Then, the EV revolution gained momentum, and nowadays, most carmakers have at least one electric vehicle in their lineup. Of course, there are also supercars and hypercars "fueled" by electricity. But, despite all that concern about performance, ecology, and long-range vehicles, you have to dig deep to find an open-top EV.
True, some shops convert older roadsters into electric vehicles, such as the beautiful Jaguar E-Type or the beloved Mazda Miata. But how about a full-size open-top vehicle carrying four adults in comfort? Well, there are not that many. In fact, we're waiting for that GMC Hummer EV SUV, which will be unveiled (pun intended) next year, to enjoy a drive with some friends under the sky and with an electric drivetrain.
In their quest to offer a longer range, better comfort, and a family package, carmakers have focused on closed-top vehicles. They are lighter than convertibles, more user-friendly, and users don't have to worry if a downpour suddenly starts. This might be because roadsters and convertibles buyers are less interested in EVs and more in gasoline-powered vehicles; the kind of cars that are screaming loud through straight pipes.
That brought us to why the carmakers are not offering EV roadsters. BMW has a long history of open-top vehicles, and the same goes for Mercedes-Benz, Audi, Mazda, Chevrolet, Chrysler, and Ford, to name just a few. Even though Chrysler doesn't make any open-top vehicles anymore, that doesn't mean that it won't build them again. One of the reasons for not having an open-top vehicle from these carmakers is that such a car would be heavier than its coupe sibling. Moreover, aerodynamics plays a crucial role in an EV's range, which might scare some people.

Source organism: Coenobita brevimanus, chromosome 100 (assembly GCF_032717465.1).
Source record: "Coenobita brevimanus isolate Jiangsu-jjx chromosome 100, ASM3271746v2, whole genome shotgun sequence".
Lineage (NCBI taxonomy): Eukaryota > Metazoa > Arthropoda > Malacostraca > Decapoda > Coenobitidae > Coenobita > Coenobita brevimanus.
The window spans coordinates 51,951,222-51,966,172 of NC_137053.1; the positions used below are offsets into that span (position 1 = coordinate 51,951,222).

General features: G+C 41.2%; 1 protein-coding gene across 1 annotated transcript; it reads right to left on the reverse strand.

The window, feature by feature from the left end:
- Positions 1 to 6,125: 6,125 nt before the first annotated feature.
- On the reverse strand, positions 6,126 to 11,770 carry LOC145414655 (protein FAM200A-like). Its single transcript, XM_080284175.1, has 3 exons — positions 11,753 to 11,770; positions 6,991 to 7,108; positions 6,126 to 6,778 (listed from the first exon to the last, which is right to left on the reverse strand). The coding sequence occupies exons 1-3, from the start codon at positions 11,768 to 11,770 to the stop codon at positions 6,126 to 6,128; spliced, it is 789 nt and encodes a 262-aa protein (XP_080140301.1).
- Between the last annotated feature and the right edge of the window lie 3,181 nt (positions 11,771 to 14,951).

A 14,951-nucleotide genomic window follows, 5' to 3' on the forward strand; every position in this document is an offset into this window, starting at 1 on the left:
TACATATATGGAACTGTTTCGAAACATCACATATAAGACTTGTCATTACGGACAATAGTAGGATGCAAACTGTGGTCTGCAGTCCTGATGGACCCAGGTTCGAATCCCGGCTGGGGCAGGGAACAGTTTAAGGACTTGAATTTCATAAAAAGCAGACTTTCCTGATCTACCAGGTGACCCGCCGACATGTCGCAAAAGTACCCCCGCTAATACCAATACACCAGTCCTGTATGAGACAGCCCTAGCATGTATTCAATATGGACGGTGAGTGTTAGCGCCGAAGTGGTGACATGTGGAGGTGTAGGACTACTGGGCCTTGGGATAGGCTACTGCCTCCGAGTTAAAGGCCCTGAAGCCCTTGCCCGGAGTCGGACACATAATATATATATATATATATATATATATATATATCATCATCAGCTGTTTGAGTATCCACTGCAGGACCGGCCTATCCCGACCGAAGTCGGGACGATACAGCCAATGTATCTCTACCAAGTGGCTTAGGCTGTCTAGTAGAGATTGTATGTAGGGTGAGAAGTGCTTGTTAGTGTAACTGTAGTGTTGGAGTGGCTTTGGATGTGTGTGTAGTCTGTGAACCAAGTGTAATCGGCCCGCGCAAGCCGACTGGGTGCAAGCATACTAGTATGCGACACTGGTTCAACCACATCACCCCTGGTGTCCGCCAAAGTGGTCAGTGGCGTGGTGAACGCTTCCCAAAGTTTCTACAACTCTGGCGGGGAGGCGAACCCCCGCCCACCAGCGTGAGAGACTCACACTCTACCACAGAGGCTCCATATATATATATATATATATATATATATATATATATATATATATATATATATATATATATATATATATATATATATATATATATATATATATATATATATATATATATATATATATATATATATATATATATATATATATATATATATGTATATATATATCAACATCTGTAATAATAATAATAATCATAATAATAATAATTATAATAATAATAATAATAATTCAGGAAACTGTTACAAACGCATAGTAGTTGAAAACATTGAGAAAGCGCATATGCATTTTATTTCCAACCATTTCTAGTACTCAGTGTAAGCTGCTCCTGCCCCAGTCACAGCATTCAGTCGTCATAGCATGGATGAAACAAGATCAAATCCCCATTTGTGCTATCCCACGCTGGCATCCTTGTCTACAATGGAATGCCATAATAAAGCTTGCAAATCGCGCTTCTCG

So, it's all going down to the beancounters who are afraid to approve a convertible with an electric drivetrain. But let me point a few things out. Roughly, if you add 10% more weight to a vehicle, the efficiency will drop about the same percentage. Usually, a convertible is about 200 lbs (91 kg) heavier than its coupe sibling. If you put that into a 2000 lbs (907 kg) car, it's 10%, but EVs are heavier than that, so the energy lost due to the added weight will be even lower.
Now, let's focus on aerodynamics. That is important at speeds above 60 mph (97 kph), and that's a fact. I drove convertibles with the top down above 125 mph, and I can tell you that it's not that pleasant anymore. The wind noise is terrible, and the draft might give you a real headache. So, usually, convertibles are driven with the top down at lower speeds most of the time, even below 60 mph, where aerodynamics is not that much of an issue. True, the range of an open-top vehicle will be lower than of its closed-cabin sibling, maybe by 10%. But ask any cabriolet-lover if that will really matter to them.
That's why GM can make the Hummer EV with a top-down version. The SUV won't be heavier since it already has a chassis, and the vehicle is already aerodynamic as a brick, so it doesn't really matter. But how about an EV Miata? That should work. Also, MINI already has an electric version and a convertible; why not mix them? Last but not least, I would love a EV Camaro convertible daily driver. Hey Chevy, you already know how to do that! Bring it on!
What do you think about this? Leave your comments in the section below and enjoy the summer, which is finally here, and we are enjoying the open-top month at autoevolution.